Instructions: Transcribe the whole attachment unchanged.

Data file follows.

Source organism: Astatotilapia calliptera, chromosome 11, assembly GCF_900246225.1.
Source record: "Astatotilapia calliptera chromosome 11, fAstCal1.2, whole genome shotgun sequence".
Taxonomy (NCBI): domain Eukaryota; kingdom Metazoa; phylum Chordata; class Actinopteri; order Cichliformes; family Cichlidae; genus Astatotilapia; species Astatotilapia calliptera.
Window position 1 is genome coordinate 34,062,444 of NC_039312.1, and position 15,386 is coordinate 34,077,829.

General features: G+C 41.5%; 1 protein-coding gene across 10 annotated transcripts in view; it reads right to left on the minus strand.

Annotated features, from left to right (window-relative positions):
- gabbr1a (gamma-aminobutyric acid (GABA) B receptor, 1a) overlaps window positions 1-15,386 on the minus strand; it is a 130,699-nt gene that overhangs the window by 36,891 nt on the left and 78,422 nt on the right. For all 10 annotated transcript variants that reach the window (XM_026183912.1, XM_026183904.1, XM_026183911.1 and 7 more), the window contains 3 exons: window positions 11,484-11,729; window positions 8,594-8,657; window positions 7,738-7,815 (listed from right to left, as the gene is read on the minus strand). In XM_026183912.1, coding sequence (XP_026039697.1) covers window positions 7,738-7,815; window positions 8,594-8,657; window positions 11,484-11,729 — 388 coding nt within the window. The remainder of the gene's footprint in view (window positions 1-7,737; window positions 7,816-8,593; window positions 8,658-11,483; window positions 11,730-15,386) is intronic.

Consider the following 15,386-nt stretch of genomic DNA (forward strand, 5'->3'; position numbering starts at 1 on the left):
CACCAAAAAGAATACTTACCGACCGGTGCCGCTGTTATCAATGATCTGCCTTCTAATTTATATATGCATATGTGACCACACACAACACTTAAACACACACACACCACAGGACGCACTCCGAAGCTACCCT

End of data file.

Source organism: Astatotilapia calliptera, chromosome 11, assembly GCF_900246225.1.
Source record: "Astatotilapia calliptera chromosome 11, fAstCal1.2, whole genome shotgun sequence".
Taxonomy (NCBI): domain Eukaryota; kingdom Metazoa; phylum Chordata; class Actinopteri; order Cichliformes; family Cichlidae; genus Astatotilapia; species Astatotilapia calliptera.
Window position 1 is genome coordinate 34,062,444 of NC_039312.1, and position 15,386 is coordinate 34,077,829.

General features: G+C 41.5%; 1 protein-coding gene across 10 annotated transcripts in view; it reads right to left on the minus strand.

Annotated features, from left to right (window-relative positions):
- gabbr1a (gamma-aminobutyric acid (GABA) B receptor, 1a) overlaps window positions 1-15,386 on the minus strand; it is a 130,699-nt gene that overhangs the window by 36,891 nt on the left and 78,422 nt on the right. For all 10 annotated transcript variants that reach the window (XM_026183912.1, XM_026183904.1, XM_026183911.1 and 7 more), the window contains 3 exons: window positions 11,484-11,729; window positions 8,594-8,657; window positions 7,738-7,815 (listed from right to left, as the gene is read on the minus strand). In XM_026183912.1, coding sequence (XP_026039697.1) covers window positions 7,738-7,815; window positions 8,594-8,657; window positions 11,484-11,729 — 388 coding nt within the window. The remainder of the gene's footprint in view (window positions 1-7,737; window positions 7,816-8,593; window positions 8,658-11,483; window positions 11,730-15,386) is intronic.

Consider the following 15,386-nt stretch of genomic DNA (forward strand, 5'->3'; position numbering starts at 1 on the left):
CACCAAAAAGAATACTTACCGACCGGTGCCGCTGTTATCAATGATCTGCCTTCTAATTTATATATGCATATGTGACCACACACAACACTTAAACACACACACACCACAGGACGCACTCCGAAGCTACCCT